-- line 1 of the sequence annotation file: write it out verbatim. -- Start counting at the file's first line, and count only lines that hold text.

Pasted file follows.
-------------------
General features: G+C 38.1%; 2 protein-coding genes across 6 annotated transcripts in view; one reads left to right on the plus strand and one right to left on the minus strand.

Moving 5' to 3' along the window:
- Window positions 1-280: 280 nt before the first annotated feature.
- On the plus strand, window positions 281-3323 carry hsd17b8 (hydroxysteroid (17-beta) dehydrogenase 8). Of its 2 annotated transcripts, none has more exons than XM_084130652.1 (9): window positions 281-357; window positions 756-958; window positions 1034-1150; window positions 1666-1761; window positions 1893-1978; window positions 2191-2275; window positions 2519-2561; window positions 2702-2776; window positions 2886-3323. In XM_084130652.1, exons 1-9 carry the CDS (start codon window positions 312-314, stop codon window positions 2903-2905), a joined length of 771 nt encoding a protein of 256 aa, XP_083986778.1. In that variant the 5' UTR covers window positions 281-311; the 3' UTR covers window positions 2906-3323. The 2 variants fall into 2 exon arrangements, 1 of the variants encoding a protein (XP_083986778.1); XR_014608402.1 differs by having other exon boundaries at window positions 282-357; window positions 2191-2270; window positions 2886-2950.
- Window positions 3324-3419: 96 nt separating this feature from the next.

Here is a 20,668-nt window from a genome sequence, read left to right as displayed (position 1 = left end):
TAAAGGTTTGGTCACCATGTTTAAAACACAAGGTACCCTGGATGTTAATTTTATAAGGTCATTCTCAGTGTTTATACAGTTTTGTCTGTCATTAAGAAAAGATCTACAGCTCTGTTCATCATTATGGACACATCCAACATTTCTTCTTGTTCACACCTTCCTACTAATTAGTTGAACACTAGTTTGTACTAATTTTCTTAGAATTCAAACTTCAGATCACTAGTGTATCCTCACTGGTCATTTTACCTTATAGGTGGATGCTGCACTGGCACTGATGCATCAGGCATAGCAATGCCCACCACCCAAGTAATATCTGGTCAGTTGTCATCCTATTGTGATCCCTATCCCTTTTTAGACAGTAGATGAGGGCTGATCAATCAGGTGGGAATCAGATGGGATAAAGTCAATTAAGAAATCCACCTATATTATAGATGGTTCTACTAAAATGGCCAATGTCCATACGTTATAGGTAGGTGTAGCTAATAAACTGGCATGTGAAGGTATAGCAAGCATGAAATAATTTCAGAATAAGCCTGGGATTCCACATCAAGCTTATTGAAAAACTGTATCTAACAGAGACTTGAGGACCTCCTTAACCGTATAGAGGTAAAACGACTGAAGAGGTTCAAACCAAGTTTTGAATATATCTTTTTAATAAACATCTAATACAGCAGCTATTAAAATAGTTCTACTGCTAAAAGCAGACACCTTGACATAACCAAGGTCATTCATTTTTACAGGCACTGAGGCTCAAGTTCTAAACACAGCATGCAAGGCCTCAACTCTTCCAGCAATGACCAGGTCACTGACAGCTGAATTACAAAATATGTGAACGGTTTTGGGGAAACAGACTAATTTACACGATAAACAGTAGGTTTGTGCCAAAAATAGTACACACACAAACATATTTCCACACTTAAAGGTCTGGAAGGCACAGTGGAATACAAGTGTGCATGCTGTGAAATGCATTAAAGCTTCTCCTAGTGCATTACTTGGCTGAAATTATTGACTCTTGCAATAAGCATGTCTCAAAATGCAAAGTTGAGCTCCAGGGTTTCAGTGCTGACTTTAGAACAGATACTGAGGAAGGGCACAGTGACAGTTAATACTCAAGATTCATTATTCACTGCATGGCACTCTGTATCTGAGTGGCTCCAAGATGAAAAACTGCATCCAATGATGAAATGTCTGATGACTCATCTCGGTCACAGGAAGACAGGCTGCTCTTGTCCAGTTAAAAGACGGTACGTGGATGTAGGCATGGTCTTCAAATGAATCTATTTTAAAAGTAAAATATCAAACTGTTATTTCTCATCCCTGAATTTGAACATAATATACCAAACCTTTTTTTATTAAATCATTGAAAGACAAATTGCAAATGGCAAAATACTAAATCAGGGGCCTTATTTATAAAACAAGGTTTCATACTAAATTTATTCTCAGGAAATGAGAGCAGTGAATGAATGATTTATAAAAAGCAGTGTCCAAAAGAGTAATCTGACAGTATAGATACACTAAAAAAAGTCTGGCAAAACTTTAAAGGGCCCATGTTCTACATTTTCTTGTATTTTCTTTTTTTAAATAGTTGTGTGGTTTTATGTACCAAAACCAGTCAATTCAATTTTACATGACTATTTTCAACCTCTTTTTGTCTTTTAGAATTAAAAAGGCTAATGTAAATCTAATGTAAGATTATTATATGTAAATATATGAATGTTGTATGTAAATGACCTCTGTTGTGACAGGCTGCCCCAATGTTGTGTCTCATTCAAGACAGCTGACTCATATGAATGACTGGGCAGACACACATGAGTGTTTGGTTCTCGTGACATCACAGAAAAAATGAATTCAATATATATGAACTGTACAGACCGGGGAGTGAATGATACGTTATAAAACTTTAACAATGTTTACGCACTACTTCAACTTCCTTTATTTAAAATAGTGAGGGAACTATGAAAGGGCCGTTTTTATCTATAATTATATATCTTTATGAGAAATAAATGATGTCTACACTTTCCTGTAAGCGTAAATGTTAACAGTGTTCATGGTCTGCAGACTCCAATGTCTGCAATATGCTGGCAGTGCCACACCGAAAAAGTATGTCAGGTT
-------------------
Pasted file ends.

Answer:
General features: G+C 38.1%; 2 protein-coding genes across 6 annotated transcripts in view; one reads left to right on the plus strand and one right to left on the minus strand.